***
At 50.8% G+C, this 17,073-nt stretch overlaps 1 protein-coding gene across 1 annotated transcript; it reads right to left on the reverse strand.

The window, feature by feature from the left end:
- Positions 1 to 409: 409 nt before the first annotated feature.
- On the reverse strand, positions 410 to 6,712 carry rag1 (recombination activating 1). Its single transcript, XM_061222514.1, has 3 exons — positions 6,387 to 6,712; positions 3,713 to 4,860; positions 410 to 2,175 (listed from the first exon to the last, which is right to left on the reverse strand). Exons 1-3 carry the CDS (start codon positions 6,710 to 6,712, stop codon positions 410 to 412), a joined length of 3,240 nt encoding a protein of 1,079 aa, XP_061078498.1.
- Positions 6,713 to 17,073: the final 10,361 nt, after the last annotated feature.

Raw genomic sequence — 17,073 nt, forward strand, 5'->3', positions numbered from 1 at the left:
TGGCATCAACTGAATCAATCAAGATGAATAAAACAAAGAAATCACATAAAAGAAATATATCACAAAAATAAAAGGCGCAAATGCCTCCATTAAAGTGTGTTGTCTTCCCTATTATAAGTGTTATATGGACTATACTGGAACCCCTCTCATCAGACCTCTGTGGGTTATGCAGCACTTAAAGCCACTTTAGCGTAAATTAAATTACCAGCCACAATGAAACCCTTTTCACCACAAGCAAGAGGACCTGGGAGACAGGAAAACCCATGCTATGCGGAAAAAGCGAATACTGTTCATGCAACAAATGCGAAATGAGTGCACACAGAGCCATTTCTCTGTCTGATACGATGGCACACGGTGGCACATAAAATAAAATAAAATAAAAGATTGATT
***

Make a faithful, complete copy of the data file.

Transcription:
At 50.8% G+C, this 17,073-nt stretch overlaps 1 protein-coding gene across 1 annotated transcript; it reads right to left on the reverse strand.

The window, feature by feature from the left end:
- Positions 1 to 409: 409 nt before the first annotated feature.
- On the reverse strand, positions 410 to 6,712 carry rag1 (recombination activating 1). Its single transcript, XM_061222514.1, has 3 exons — positions 6,387 to 6,712; positions 3,713 to 4,860; positions 410 to 2,175 (listed from the first exon to the last, which is right to left on the reverse strand). Exons 1-3 carry the CDS (start codon positions 6,710 to 6,712, stop codon positions 410 to 412), a joined length of 3,240 nt encoding a protein of 1,079 aa, XP_061078498.1.
- Positions 6,713 to 17,073: the final 10,361 nt, after the last annotated feature.

Raw genomic sequence — 17,073 nt, forward strand, 5'->3', positions numbered from 1 at the left:
TGGCATCAACTGAATCAATCAAGATGAATAAAACAAAGAAATCACATAAAAGAAATATATCACAAAAATAAAAGGCGCAAATGCCTCCATTAAAGTGTGTTGTCTTCCCTATTATAAGTGTTATATGGACTATACTGGAACCCCTCTCATCAGACCTCTGTGGGTTATGCAGCACTTAAAGCCACTTTAGCGTAAATTAAATTACCAGCCACAATGAAACCCTTTTCACCACAAGCAAGAGGACCTGGGAGACAGGAAAACCCATGCTATGCGGAAAAAGCGAATACTGTTCATGCAACAAATGCGAAATGAGTGCACACAGAGCCATTTCTCTGTCTGATACGATGGCACACGGTGGCACATAAAATAAAATAAAATAAAAGATTGATT